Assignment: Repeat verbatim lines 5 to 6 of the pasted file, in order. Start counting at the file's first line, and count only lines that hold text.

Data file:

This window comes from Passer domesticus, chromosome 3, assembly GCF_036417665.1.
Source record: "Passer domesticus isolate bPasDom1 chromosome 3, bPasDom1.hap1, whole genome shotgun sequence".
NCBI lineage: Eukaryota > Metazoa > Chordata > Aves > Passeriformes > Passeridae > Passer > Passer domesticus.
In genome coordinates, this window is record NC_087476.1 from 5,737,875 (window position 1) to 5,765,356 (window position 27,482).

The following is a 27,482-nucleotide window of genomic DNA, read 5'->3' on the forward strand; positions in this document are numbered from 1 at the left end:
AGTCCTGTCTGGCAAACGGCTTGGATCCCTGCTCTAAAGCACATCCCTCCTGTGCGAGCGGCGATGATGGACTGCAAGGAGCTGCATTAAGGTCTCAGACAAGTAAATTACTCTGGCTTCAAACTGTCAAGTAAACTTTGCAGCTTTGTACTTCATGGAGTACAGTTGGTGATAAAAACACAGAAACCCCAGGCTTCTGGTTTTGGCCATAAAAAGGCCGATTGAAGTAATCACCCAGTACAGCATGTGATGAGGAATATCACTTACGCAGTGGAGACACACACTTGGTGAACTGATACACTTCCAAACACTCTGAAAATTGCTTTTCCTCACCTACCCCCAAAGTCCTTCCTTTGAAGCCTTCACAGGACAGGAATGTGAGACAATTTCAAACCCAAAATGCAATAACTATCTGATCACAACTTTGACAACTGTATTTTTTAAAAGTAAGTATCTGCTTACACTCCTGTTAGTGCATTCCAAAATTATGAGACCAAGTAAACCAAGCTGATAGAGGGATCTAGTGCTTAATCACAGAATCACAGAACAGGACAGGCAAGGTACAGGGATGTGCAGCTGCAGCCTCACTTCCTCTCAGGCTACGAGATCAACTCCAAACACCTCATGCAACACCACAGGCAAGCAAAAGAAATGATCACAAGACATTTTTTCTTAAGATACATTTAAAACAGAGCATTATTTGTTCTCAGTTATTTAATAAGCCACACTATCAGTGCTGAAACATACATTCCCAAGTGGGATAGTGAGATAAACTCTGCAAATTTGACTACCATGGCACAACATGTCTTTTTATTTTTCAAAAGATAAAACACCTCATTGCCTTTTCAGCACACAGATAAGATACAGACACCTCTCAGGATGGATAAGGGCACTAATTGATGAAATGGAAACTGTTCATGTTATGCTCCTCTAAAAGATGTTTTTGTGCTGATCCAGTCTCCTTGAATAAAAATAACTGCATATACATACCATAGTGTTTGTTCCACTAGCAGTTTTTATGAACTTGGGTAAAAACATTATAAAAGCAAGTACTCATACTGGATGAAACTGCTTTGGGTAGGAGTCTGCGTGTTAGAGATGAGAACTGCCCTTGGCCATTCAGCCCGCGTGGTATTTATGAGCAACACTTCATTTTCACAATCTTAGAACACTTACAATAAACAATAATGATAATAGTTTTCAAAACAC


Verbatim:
The following is a 27,482-nucleotide window of genomic DNA, read 5'->3' on the forward strand; positions in this document are numbered from 1 at the left end:
AGTCCTGTCTGGCAAACGGCTTGGATCCCTGCTCTAAAGCACATCCCTCCTGTGCGAGCGGCGATGATGGACTGCAAGGAGCTGCATTAAGGTCTCAGACAAGTAAATTACTCTGGCTTCAAACTGTCAAGTAAACTTTGCAGCTTTGTACTTCATGGAGTACAGTTGGTGATAAAAACACAGAAACCCCAGGCTTCTGGTTTTGGCCATAAAAAGGCCGATTGAAGTAATCACCCAGTACAGCATGTGATGAGGAATATCACTTACGCAGTGGAGACACACACTTGGTGAACTGATACACTTCCAAACACTCTGAAAATTGCTTTTCCTCACCTACCCCCAAAGTCCTTCCTTTGAAGCCTTCACAGGACAGGAATGTGAGACAATTTCAAACCCAAAATGCAATAACTATCTGATCACAACTTTGACAACTGTATTTTTTAAAAGTAAGTATCTGCTTACACTCCTGTTAGTGCATTCCAAAATTATGAGACCAAGTAAACCAAGCTGATAGAGGGATCTAGTGCTTAATCACAGAATCACAGAACAGGACAGGCAAGGTACAGGGATGTGCAGCTGCAGCCTCACTTCCTCTCAGGCTACGAGATCAACTCCAAACACCTCATGCAACACCACAGGCAAGCAAAAGAAATGATCACAAGACATTTTTTCTTAAGATACATTTAAAACAGAGCATTATTTGTTCTCAGTTATTTAATAAGCCACACTATCAGTGCTGAAACATACATTCCCAAGTGGGATAGTGAGATAAACTCTGCAAATTTGACTACCATGGCACAACATGTCTTTTTATTTTTCAAAAGATAAAACACCTCATTGCCTTTTCAGCACACAGATAAGATACAGACACCTCTCAGGATGGATAAGGGCACTAATTGATGAAATGGAAACTGTTCATGTTATGCTCCTCTAAAAGATGTTTTTGTGCTGATCCAGTCTCCTTGAATAAAAATAACTGCATATACATACCATAGTGTTTGTTCCACTAGCAGTTTTTATGAACTTGGGTAAAAACATTATAAAAGCAAGTACTCATACTGGATGAAACTGCTTTGGGTAGGAGTCTGCGTGTTAGAGATGAGAACTGCCCTTGGCCATTCAGCCCGCGTGGTATTTATGAGCAACACTTCATTTTCACAATCTTAGAACACTTACAATAAACAATAATGATAATAGTTTTCAAAACAC